Distilled Water to Chelate Heavy Metals - Ted's Q&A

Browse Ted's Q&A

Ted's Feedback

Posted by Ted (Bangkok, Thailand) on 12/16/2008 391 posts

Here is a updated summary of my view on distilled water:

1. Long term used of distilled water is not healthy
2. Distilled water only short term use may help detoxify, but never use more than for a couple of days.
3. Distilled water depletes the body of bicarbonates, causing metabolic acidosis in the long run.
4. Some people use medicine added to distilled water to help absorption. This doesn't work for me because you are going from a lower concentration of distilled water to a higher concentration blood. Hence, more concentration of blood would not help absorption.
5. In Traditional Chinese medicine, and I agree, adding a small amount of salt (e.g. preferably sea salt) helps absorption of medicine better then without. The body absorbs substances along the intestinal lining using a mechanism called the sodium pump mechanism. Therefore, if there is sodium along with the supplements, they are then pumped into the body, thus increasing absorption. This is also a long recognized practice in traditional chinese and traditional based medicine.

Additional Information NOT mentioned previously are:

1. Sea salt is the best detoxification as it corrects electrolytic imbalance
2. Sea salt solution generally works better then distilled water.
3. Allergies in general is best handled with a sea salt remedy. For example 1 teaspoon per glass of water. A distilled water may not work.
4. Most of the toxicity of drinking water we have today is from tap water with free metals that is causing the problems. Most tap water have this problem because of our faucets and old pipe plumbing. Hence some people thinks distilled water works better. In practice a bottled or mineral water will work better because, the manufacturers don't generally have any free metals due to stricter standards.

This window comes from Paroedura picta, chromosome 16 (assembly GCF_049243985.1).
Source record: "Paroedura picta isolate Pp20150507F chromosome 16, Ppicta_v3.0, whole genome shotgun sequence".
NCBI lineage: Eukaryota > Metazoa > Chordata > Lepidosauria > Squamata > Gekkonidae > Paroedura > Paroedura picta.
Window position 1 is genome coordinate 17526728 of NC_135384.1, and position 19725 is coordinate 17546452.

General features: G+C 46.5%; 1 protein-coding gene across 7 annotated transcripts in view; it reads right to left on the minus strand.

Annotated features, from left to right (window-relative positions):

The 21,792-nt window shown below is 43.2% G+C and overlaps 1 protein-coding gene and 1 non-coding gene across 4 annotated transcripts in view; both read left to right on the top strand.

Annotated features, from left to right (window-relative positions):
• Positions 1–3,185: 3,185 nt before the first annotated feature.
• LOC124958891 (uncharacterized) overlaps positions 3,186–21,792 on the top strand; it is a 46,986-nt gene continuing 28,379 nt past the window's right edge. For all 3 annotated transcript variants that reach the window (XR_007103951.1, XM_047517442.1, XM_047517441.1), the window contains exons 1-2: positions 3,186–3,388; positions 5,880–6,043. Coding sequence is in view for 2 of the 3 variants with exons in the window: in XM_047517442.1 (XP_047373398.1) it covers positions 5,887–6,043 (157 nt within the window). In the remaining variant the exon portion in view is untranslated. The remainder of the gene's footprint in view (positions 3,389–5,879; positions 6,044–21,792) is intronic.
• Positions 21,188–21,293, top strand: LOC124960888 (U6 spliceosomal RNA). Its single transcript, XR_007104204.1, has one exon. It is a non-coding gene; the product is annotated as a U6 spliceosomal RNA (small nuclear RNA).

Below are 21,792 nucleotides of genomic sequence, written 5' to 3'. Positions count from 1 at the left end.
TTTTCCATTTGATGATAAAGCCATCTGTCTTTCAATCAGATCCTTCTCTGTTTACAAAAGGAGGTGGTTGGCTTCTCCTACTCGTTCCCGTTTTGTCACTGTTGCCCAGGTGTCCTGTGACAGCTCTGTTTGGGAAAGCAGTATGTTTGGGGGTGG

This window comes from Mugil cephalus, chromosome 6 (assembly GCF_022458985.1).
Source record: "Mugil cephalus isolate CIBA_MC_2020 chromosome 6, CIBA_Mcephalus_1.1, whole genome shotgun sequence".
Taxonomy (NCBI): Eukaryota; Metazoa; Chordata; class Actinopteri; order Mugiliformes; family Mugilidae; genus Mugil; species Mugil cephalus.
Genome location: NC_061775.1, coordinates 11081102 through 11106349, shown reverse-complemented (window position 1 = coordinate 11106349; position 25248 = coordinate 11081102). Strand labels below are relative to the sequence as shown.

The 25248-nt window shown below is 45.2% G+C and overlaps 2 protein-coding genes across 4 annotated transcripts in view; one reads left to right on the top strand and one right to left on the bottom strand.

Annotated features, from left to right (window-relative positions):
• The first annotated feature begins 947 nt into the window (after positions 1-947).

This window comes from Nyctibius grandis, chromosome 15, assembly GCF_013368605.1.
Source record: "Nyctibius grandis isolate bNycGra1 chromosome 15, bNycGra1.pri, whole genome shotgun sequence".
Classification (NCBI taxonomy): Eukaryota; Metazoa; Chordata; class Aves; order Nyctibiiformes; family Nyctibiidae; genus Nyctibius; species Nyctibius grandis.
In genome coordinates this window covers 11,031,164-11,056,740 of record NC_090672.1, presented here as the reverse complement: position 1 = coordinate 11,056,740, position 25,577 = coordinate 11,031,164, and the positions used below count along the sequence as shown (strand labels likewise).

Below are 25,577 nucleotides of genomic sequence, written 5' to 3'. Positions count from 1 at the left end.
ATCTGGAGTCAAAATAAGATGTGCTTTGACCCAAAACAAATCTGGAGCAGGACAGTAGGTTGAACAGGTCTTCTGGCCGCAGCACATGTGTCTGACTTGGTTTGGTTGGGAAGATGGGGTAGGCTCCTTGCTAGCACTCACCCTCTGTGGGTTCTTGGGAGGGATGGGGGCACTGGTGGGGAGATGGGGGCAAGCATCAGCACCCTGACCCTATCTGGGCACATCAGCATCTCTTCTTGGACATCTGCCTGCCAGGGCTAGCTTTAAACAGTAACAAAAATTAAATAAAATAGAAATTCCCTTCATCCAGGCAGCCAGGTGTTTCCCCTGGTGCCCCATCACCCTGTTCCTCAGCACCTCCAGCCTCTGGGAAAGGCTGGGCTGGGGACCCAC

5. Some people who tries to avoid all the water by drinking a close alternative, Reverse Osmosis water, won't have the problem of free metals, and is close to distilled water. To restore some of the naturalness of water, a sea salt of 1/4 teaspoon and perhaps 1/8 teaspoon of baking soda is very helpful. I have found that the major source of magnesium in humans mostly come from our drinking water supplies, but this may need to be supplemented on occasion too.

Replied by Ted
Bangkok, Thailand
391 posts

Dear Peter:

A distilled water used for battery acid is not even a distilled water. The reason why I know is when preparing colloidal silver, the water simply wasn't pure. In fact the ones they use for distilled water for battery acid were worse than tap water. The best distilled water is sold at Union Chemicals on Rajadamri Road. However many other chemical suppliers along the Rajadamri street such as Vittayasom and a few other may also have distilled water. In any event I don't use distilled water. A close alternative to distilled water is the Reverse Osmosis water, which must be reconstituted by adding sea salt still. The addition of sea salt from reverse osmosis water used about between 1/4 to 1/2 teaspoon of sea salt. Which sea salt is best is the ones with the highest magnesium levels such as dead sea salt. I am not familiar with other brands as I have not looked into in great detail. A deep sea sea salt is sold in aquarium fish shops where their source of sea salt is purified and has more minerals also and is used in similar concentration between 1/4 to 1/2 teaspoon per liter of water, and perhaps some baking soda such as 1/8 teaspon or 1/16 teaspoon per liter is possible. If too much baking soda is added along with sea salt in any great quantity it becomes a laxative.


Replied by Prema
Cambridge, England

Hi Ted,

I've just brought a reverse osmosis, you mention to add bicarb and sea salt to the RO'd water: 1/4 teaspoon salt, 1/8 teaspoon bicarb, is that per litre? And do I do it to every litre? Also you mention lemon juice and bicarb to make it an antioxidant, so do I add, lemon juice, [if so, how much] bicarb and salt?

All the best, Prema